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Celebrating African Women In Film: Interview With Idil Ibrahim

One look at the films directed or produced by award-winning Somali-American filmmaker Idil Ibrahim, and it should come as no surprise that her authentic and honest films are among the most respected independent movies of the last 10 years. Ibrahim’s work has been screened at major film festivals like Sundance, Tribeca Film Festival, and the Toronto International Film Festival, and her films, including a collaboration she did with Glamour about a young girl in Malawi who struggles to get an education, is an example of how Ibrahim’s work shows the humanity of those that are often not given a voice.

A graduate of UC Berkeley, Ibrahim largely works to amplify voices and issues throughout Africa, which has lead her to produce films in Kenya, Senegal, Somalia, Uganda, Malawi and Zambia. In Sega, Ibrahim’s latest short film shot in Senegal, a young man must return to Dakar after his attempt to start a life in Europe is unsuccessful. Demand Africa caught up with Ibrahim to find out how she got into filmmaking and to discuss the impact social media has had on her work.

RELATED: Demand Africa Celebrates African Women In Film

DEMAND AFRICA: How did you get in the film industry? 

IDIL IBRAHIM: I had a cousin who worked at a movie theater in D.C. that used to screen independent and foreign films, so I would always get to spend time with her and see back-to-back screenings while she worked. I was exposed to so much cinema, it was glorious! However, it was when I was an undergraduate student at UC Berkeley and in Professor Loni Ding’s class where I learned filmmaking from start to finish. Professor Ding wanted to ensure that each of her students felt empowered to tell their stories. It was under her mentorship and guidance where I discovered my passion for filmmaking.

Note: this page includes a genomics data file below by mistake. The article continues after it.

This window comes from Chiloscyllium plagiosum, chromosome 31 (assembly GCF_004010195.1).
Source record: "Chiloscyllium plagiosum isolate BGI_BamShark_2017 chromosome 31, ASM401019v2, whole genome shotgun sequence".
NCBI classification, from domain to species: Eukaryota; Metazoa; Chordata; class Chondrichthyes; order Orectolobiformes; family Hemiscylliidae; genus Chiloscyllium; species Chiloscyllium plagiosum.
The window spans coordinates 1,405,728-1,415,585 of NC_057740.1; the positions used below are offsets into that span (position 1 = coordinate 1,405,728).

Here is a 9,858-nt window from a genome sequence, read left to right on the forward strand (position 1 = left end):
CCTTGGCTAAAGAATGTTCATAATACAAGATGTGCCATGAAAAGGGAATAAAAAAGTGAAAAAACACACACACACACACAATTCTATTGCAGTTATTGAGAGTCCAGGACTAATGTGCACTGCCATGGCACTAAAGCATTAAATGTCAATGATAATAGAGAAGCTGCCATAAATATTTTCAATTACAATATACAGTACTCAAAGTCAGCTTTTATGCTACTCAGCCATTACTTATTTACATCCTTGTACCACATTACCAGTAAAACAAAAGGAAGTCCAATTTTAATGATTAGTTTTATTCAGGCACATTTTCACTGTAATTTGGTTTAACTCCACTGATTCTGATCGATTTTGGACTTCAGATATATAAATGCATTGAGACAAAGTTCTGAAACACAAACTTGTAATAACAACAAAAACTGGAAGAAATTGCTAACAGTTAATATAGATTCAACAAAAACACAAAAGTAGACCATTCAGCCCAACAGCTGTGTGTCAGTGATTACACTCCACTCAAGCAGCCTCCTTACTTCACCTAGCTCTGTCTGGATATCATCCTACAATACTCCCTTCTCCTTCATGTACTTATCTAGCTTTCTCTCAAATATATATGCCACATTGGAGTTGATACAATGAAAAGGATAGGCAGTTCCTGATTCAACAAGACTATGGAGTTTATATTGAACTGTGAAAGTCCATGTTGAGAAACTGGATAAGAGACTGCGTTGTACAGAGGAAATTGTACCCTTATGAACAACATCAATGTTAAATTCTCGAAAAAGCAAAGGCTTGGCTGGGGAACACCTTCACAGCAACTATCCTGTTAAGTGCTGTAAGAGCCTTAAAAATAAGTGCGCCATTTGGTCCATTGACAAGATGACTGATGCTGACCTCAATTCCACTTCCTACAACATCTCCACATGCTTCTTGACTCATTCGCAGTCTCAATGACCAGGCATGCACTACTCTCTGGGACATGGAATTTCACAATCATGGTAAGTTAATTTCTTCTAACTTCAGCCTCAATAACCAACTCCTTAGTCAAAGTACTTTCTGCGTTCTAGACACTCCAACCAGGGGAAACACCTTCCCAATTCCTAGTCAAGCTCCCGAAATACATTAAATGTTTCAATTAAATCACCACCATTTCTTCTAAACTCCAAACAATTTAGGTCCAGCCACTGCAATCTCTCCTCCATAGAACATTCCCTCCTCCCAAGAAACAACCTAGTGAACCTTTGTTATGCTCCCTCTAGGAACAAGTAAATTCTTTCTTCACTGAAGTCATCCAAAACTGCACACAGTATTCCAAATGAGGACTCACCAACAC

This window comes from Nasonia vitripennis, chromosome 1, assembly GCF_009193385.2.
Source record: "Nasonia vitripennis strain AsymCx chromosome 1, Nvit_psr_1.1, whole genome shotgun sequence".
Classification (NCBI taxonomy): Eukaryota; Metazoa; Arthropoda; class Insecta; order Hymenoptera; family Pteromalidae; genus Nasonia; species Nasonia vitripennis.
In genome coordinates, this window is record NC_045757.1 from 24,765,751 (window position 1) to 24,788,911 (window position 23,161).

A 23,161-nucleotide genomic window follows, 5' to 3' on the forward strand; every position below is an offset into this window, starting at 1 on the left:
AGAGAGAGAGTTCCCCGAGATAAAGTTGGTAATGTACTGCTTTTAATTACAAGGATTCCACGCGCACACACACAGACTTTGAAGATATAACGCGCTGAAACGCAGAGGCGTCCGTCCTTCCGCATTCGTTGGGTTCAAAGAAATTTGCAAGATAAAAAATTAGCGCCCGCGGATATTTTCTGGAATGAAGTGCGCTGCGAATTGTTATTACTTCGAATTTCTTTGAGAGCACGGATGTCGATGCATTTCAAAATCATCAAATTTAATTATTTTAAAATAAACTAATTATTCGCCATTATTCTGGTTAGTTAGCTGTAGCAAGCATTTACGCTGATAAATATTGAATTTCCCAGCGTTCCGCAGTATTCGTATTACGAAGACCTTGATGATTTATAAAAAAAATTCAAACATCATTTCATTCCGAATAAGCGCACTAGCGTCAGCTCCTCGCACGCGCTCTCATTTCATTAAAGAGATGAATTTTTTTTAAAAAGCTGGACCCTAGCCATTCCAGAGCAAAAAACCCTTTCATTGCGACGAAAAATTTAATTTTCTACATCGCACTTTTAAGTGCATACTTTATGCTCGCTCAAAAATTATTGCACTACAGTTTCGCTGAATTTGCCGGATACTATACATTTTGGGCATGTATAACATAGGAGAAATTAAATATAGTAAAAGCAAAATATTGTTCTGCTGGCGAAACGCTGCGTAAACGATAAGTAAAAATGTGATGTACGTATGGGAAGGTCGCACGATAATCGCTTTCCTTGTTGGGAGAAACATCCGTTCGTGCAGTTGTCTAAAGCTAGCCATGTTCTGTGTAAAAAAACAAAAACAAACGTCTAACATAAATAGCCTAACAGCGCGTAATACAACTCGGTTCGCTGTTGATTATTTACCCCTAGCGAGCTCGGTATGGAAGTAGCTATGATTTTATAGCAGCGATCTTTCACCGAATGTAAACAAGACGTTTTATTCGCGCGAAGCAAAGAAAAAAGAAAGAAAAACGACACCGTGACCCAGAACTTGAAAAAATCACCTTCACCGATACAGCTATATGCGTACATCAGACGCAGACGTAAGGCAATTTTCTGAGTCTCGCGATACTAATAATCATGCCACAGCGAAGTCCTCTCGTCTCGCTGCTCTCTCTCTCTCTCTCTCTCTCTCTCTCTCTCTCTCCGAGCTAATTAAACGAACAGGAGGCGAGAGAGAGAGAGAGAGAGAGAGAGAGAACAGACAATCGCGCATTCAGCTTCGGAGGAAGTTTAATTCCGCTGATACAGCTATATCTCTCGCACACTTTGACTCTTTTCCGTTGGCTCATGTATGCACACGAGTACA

DEMAND AFRICA: How has your Somalian culture and American upbringing inspired your work?

IBRAHIM: What many people do not know is that Somalia is known as a “Nation of Poets.” Poetry, music, dance, performance, and the arts are deeply ingrained in our culture, which is vibrant, rich, and colorful. Even though I grew up stateside, I was always surrounded by family and deeply influenced by it all. I am African through and through. I always try to seek the poetry in what I create or work on.

Idil Ibrahim

DEMAND AFRICA: As a female filmmaker, is it your goal to challenge the traditional roles or expectations people have of women?

IBRAHIM: Absolutely, I feel it is my aim to show the complexities and dynamism of women in all our forms, and to challenge stereotypes and traditional roles and expectations.

DEMAND AFRICA: How do you view your role as storyteller in the film industry?

IBRAHIM: I view my role as a storyteller in the film industry as someone who must continue to share my voice and creative vision with the world, to share stories not often seen or heard. I am inspired to see the strides women are making in the industry.

DEMAND AFRICA: What improvements in film and video technology have been the most rewarding to you?

IBRAHIM: I appreciate how accessible (and more user friendly) film and video technology is today. Steven Soderbergh is creating work on an iPhone! I don’t think every project calls for that technology, but it creates space for new voices and people to share their visions with the world. I also appreciate the internet and social media. It is rewarding to be able to be a part of a greater global filmmaking community, which only the internet allows and provides in many ways. I think it’s wonderful! We get to be cheerleaders for each other’s work and connect with future collaborators.

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